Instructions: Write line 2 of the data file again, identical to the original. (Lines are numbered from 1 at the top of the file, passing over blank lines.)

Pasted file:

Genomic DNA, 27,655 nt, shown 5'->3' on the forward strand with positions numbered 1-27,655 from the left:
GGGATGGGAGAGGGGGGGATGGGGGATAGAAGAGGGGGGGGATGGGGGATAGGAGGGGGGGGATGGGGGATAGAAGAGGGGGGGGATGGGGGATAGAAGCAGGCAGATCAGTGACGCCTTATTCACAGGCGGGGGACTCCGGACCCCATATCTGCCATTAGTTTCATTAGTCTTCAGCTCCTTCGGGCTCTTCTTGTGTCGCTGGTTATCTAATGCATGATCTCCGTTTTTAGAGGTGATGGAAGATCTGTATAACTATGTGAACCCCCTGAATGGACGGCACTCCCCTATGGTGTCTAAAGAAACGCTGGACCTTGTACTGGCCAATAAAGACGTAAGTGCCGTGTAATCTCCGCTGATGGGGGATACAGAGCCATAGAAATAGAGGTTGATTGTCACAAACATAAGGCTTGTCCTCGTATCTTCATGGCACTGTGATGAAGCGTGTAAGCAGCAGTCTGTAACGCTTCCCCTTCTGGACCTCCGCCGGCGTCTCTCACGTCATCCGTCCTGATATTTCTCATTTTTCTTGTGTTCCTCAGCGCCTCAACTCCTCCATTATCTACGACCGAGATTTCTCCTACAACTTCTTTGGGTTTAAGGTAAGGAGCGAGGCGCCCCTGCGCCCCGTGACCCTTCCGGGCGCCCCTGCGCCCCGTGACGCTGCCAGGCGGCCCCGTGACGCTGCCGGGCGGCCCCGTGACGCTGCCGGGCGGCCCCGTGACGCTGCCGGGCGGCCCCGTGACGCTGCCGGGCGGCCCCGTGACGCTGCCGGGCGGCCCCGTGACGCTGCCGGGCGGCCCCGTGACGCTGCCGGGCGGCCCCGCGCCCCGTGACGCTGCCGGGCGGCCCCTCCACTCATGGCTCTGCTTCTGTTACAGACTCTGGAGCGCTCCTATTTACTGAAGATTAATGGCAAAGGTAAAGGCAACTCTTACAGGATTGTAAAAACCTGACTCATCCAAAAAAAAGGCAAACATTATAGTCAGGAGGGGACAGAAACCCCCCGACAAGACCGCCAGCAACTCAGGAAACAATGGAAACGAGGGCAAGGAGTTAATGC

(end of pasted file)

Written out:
GGGATGGGAGAGGGGGGGATGGGGGATAGAAGAGGGGGGGGATGGGGGATAGGAGGGGGGGGATGGGGGATAGAAGAGGGGGGGGATGGGGGATAGAAGCAGGCAGATCAGTGACGCCTTATTCACAGGCGGGGGACTCCGGACCCCATATCTGCCATTAGTTTCATTAGTCTTCAGCTCCTTCGGGCTCTTCTTGTGTCGCTGGTTATCTAATGCATGATCTCCGTTTTTAGAGGTGATGGAAGATCTGTATAACTATGTGAACCCCCTGAATGGACGGCACTCCCCTATGGTGTCTAAAGAAACGCTGGACCTTGTACTGGCCAATAAAGACGTAAGTGCCGTGTAATCTCCGCTGATGGGGGATACAGAGCCATAGAAATAGAGGTTGATTGTCACAAACATAAGGCTTGTCCTCGTATCTTCATGGCACTGTGATGAAGCGTGTAAGCAGCAGTCTGTAACGCTTCCCCTTCTGGACCTCCGCCGGCGTCTCTCACGTCATCCGTCCTGATATTTCTCATTTTTCTTGTGTTCCTCAGCGCCTCAACTCCTCCATTATCTACGACCGAGATTTCTCCTACAACTTCTTTGGGTTTAAGGTAAGGAGCGAGGCGCCCCTGCGCCCCGTGACCCTTCCGGGCGCCCCTGCGCCCCGTGACGCTGCCAGGCGGCCCCGTGACGCTGCCGGGCGGCCCCGTGACGCTGCCGGGCGGCCCCGTGACGCTGCCGGGCGGCCCCGTGACGCTGCCGGGCGGCCCCGTGACGCTGCCGGGCGGCCCCGTGACGCTGCCGGGCGGCCCCGTGACGCTGCCGGGCGGCCCCGCGCCCCGTGACGCTGCCGGGCGGCCCCTCCACTCATGGCTCTGCTTCTGTTACAGACTCTGGAGCGCTCCTATTTACTGAAGATTAATGGCAAAGGTAAAGGCAACTCTTACAGGATTGTAAAAACCTGACTCATCCAAAAAAAAGGCAAACATTATAGTCAGGAGGGGACAGAAACCCCCCGACAAGACCGCCAGCAACTCAGGAAACAATGGAAACGAGGGCAAGGAGTTAATGC